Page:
“I had been walking one afternoon in Scotland and thought: Why don’t I just keep going? There was, I said, a magic in leaving a line of footprints stretching across Asia.”
I was initially repelled by the summary of this book: an upper-class English military man wanders from Herat to Kabul on foot, surviving through the generosity of people already deeply in poverty. Why, I wondered, would I want to read about the self-realisation of a twit achieved through the endangerment of Afghanis who the author clearly can’t see as particularly important, considering Stewart’s reckless endangerment of them through his mere presence?
It’s a difficult thing to write a book about being a tourist in war-torn Afghanistan at the height of the Western invasion and not come across as a self-serving narcissist; Stewart, for the most part, manages to thread that needle by not talking much about himself at all. His reasons for the trip are outlined vaguely – following the path of Babur, an ancient conqueror who overtook large parts of Asia – but that explains his route, rather than his actual motivations for a journey which was both extraordinarily dangerous and costly. Instead, his writing focuses on the voices of the villagers he meets, explaining their stories briefly and with sympathy, focusing on Stewart’s interest in them both as people and products of the region they live in.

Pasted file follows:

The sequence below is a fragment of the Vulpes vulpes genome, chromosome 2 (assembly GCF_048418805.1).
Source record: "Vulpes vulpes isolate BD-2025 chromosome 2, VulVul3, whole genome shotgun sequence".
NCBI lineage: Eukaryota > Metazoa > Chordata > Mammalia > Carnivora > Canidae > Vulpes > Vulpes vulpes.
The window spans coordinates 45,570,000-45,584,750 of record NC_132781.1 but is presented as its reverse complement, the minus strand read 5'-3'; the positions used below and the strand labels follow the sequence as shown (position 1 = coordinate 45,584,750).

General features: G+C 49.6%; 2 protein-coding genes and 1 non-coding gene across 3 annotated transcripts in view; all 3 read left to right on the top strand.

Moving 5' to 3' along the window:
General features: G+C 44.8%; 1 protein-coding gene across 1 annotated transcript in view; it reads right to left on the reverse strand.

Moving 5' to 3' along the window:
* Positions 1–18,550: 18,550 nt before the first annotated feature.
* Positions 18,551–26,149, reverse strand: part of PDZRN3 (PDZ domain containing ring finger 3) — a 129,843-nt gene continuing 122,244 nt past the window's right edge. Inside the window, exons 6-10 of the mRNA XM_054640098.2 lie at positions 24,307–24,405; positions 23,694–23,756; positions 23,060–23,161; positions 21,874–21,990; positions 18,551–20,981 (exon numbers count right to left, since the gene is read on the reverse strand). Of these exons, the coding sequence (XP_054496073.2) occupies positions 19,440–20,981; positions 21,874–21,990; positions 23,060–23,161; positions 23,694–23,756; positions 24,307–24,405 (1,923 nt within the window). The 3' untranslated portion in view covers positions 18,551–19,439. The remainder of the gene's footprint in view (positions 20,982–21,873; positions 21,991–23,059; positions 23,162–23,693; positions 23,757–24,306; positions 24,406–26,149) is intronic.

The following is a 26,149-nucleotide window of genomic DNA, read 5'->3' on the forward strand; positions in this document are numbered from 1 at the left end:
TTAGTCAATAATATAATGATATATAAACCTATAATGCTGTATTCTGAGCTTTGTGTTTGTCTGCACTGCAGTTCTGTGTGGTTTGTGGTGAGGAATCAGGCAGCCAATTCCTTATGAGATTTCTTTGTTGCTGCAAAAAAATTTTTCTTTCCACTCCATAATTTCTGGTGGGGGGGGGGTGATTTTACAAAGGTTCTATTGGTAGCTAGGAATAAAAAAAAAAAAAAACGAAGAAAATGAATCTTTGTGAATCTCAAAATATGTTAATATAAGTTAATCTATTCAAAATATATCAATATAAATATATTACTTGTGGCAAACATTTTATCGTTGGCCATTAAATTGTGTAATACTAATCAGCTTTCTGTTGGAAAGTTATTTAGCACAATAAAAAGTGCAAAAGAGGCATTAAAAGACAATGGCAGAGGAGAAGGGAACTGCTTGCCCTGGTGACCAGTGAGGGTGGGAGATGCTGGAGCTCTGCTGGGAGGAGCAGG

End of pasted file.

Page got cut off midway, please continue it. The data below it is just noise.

You get the sense that an impartial observer should be sceptical about the idea of Afghanistan as a nation at all, at least in the sense that the modern West conceives of one – a place with a united government, for whom all its citizens should both account for and be accountable too.
Afghanistan’s many tribes are ruled in a sort of Feudal system, relying on the whims of foreign aids and local chiefs to live on land that has been ravaged by war for decades. You get a strong sense for how the geography of the land governs a person’s life, and how history stretching back millennia has shared the current social and political climate.
However, some nearly-shot children and nearly-murdered guides cast a foolhardy glare on the enterprise which spawned the admittedly engaging book. Stewart’s a talented writer, and his observations about the country feel carefully observed and truly felt; it’s easy to admire adventurers in the abstract, but Stewart’s flights of fancy seemingly result in more death than would have occurred had he never arrived at all. We never see him regret this; he doesn’t seem to think of it at all. Thus, the glossy shine of his adventurous spirit sheen fades quickly, revealing a reckless man who’s good with words but bad at caring for people who would be better off if he’d stayed home.